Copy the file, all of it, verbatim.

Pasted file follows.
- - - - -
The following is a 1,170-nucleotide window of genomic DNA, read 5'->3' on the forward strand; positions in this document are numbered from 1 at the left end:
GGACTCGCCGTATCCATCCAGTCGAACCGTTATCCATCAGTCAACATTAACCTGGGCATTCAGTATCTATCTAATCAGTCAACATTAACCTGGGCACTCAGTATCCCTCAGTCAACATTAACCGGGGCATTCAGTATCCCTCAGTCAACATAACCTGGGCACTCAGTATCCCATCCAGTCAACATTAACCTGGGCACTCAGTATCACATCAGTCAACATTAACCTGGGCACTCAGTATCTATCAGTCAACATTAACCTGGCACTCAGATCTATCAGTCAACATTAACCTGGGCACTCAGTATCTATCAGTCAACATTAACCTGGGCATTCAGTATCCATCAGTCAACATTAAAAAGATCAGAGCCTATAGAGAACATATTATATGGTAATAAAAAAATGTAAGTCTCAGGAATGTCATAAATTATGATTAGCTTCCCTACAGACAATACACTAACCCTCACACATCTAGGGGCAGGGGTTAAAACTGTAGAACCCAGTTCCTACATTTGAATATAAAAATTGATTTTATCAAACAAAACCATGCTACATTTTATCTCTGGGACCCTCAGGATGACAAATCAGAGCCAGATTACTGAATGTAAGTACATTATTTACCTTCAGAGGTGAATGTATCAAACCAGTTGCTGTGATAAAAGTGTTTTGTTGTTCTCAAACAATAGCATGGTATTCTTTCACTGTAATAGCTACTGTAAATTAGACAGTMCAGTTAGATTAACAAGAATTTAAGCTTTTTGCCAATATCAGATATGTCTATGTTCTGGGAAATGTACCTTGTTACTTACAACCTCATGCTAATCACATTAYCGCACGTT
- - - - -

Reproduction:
The following is a 1,170-nucleotide window of genomic DNA, read 5'->3' on the forward strand; positions in this document are numbered from 1 at the left end:
GGACTCGCCGTATCCATCCAGTCGAACCGTTATCCATCAGTCAACATTAACCTGGGCATTCAGTATCTATCTAATCAGTCAACATTAACCTGGGCACTCAGTATCCCTCAGTCAACATTAACCGGGGCATTCAGTATCCCTCAGTCAACATAACCTGGGCACTCAGTATCCCATCCAGTCAACATTAACCTGGGCACTCAGTATCACATCAGTCAACATTAACCTGGGCACTCAGTATCTATCAGTCAACATTAACCTGGCACTCAGATCTATCAGTCAACATTAACCTGGGCACTCAGTATCTATCAGTCAACATTAACCTGGGCATTCAGTATCCATCAGTCAACATTAAAAAGATCAGAGCCTATAGAGAACATATTATATGGTAATAAAAAAATGTAAGTCTCAGGAATGTCATAAATTATGATTAGCTTCCCTACAGACAATACACTAACCCTCACACATCTAGGGGCAGGGGTTAAAACTGTAGAACCCAGTTCCTACATTTGAATATAAAAATTGATTTTATCAAACAAAACCATGCTACATTTTATCTCTGGGACCCTCAGGATGACAAATCAGAGCCAGATTACTGAATGTAAGTACATTATTTACCTTCAGAGGTGAATGTATCAAACCAGTTGCTGTGATAAAAGTGTTTTGTTGTTCTCAAACAATAGCATGGTATTCTTTCACTGTAATAGCTACTGTAAATTAGACAGTMCAGTTAGATTAACAAGAATTTAAGCTTTTTGCCAATATCAGATATGTCTATGTTCTGGGAAATGTACCTTGTTACTTACAACCTCATGCTAATCACATTAYCGCACGTT